Diabetes mellitus (DM) in dogs and cats has many causes, just as there are multiple causes in people.
Canine diabetes mellitus is always Type 1, or insulin-dependent diabetes mellitus (IDDM). Type 1 diabetes results from congenital or acquired failure to produce insulin, requiring insulin replacement therapy by injection.
On the other hand, cats may be afflicted by Type 1 or Type 2 diabetes. Type 2 diabetes is defined as high blood glucose caused by resistance to insulin, a defect in the insulin receptor of cells. Type 2 DM can, however, be accompanied by an absolute lack of or reduced levels of insulin.
Insulin is a hormone produced by β– (beta) cells in the Islets of Langerhans in the pancreas. Insulin is required for the mammalian body to utilize glucose (sugar) for energy in cells all over the body. In the absence of insulin, glucose accumulates in the bloodstream (hyperglycemia) and many body functions fail. Long-term lack of insulin eventually results in death.
Inheritance is almost certainly a factor for dogs developing diabetes, although involved genes have not been identified. It is known that heritability of diabetes in humans involves multiple genes. Breed predisposition exists in poodles, golden retrievers, Keeshonden and Samoyeds, which lends additional evidence for genetics as a cause.
An immune-mediated (autoimmune) cause of diabetes in pets has been researched, but scientists have not yet been able to identify specific causal factors.
Endogenous and exogenous corticosteroids can result in DM, presumably by causing exhaustion of the beta cells’ ability to produce insulin as well as contributing to insulin resistance. The presence of elevated levels of glucocorticoids causes increased glucose production in the liver, gluconeogenesis, raising blood glucose levels. That increase in blood sugar results in increased production of insulin which, over time, can permanently exhaust the β-cells’ function. Endogenous cortisol most commonly results from pituitary-dependent or adrenal Cushing’s Disease. Exogenous corticosteroids are administered by the veterinarian and/or pet owner for a variety of medical conditions.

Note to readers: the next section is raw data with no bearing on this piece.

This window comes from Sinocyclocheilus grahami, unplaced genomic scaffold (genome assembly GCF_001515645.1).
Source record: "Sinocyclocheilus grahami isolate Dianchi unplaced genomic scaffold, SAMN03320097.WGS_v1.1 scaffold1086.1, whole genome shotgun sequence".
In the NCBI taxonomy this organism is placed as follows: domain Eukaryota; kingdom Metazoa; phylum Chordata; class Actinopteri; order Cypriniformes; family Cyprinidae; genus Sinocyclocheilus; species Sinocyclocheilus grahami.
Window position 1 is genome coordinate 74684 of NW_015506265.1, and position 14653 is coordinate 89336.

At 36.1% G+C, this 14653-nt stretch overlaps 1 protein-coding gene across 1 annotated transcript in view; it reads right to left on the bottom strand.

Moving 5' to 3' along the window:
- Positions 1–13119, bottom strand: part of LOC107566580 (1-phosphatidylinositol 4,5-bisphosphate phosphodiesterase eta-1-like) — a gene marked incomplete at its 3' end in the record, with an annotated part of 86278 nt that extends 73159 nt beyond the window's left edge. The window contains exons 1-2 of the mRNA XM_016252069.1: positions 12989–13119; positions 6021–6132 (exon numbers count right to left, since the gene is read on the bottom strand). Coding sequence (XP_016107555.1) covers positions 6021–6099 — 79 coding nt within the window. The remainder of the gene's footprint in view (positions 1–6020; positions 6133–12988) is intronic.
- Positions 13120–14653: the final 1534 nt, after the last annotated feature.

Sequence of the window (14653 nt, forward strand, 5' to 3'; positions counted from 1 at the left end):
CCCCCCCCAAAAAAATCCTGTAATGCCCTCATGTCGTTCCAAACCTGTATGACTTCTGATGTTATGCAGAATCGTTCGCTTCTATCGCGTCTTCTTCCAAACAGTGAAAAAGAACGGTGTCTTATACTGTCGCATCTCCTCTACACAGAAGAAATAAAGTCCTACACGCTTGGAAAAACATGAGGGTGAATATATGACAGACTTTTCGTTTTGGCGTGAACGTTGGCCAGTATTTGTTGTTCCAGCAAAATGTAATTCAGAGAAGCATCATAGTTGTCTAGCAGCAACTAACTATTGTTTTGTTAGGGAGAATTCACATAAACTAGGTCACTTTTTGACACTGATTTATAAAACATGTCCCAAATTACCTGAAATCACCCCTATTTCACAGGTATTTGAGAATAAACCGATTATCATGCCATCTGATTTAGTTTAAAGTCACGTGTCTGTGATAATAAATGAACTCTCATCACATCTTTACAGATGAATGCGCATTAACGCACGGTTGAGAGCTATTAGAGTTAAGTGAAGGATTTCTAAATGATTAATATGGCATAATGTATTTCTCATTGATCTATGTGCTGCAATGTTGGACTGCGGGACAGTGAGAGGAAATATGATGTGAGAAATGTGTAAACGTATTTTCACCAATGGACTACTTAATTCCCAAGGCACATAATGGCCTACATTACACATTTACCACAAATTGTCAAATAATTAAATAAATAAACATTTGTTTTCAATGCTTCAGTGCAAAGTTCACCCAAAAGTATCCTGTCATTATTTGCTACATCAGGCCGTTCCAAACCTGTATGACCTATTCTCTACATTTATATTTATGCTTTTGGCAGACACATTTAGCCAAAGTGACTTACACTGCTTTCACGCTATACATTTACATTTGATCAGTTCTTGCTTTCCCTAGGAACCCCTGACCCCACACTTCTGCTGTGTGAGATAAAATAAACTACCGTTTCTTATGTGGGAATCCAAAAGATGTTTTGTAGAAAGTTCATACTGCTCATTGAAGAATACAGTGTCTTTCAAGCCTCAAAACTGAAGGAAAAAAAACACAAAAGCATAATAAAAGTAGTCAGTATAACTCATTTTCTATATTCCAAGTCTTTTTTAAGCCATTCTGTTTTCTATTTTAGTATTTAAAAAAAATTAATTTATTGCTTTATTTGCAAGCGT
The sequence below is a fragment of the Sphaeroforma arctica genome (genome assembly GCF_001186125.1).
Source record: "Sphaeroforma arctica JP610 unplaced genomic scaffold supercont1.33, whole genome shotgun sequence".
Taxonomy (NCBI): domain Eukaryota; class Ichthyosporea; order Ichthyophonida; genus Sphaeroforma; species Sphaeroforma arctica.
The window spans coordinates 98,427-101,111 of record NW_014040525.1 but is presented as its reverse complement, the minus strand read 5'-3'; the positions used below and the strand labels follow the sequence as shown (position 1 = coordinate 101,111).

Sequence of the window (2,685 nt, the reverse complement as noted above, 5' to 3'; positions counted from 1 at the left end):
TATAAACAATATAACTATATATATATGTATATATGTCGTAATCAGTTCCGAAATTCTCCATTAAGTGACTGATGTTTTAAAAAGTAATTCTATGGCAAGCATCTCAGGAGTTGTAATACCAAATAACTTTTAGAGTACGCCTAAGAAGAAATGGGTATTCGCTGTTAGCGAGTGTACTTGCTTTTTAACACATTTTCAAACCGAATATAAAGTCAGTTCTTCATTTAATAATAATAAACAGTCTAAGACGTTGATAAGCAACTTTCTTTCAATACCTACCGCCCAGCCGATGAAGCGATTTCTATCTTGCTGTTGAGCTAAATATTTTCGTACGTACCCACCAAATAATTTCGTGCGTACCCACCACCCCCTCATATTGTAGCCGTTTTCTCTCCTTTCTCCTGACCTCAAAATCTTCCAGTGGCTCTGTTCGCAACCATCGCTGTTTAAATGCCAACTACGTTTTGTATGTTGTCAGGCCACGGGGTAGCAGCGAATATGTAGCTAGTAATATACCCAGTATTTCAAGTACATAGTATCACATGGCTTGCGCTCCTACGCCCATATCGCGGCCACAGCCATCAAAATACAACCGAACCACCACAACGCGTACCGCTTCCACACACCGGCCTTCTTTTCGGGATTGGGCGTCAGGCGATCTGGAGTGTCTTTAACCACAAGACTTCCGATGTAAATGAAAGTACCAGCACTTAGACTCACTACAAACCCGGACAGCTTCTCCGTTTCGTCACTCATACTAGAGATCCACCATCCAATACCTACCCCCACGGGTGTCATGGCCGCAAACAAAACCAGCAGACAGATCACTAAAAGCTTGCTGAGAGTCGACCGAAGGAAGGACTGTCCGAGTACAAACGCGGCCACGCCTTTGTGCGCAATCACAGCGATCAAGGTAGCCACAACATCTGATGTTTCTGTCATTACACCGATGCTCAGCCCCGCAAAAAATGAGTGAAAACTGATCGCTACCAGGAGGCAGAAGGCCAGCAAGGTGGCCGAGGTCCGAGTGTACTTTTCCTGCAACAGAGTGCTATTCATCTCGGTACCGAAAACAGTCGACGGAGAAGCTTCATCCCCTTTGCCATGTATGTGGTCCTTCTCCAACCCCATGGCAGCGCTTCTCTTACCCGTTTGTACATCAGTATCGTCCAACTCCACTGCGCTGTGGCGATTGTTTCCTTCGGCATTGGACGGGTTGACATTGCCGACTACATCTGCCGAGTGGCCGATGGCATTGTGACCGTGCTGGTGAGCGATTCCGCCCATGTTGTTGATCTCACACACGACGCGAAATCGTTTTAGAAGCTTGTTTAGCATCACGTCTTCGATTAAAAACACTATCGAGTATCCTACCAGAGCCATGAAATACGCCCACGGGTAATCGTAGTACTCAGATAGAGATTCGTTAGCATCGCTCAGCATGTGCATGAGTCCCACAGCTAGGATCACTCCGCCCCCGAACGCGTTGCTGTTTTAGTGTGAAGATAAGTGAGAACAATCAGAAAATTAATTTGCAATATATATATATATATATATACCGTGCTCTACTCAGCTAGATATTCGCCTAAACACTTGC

Pancreatitis is inflammation of the pancreas. Because beta cells reside in the pancreas, and nowhere else in the body, they may be damaged during inflammatory episodes. Should the pancreatitis be widespread, and enough islets are destroyed, insulin production may fall below a level commensurate with good glucose control, and diabetes mellitus results.
See you Monday, Dr. Randolph.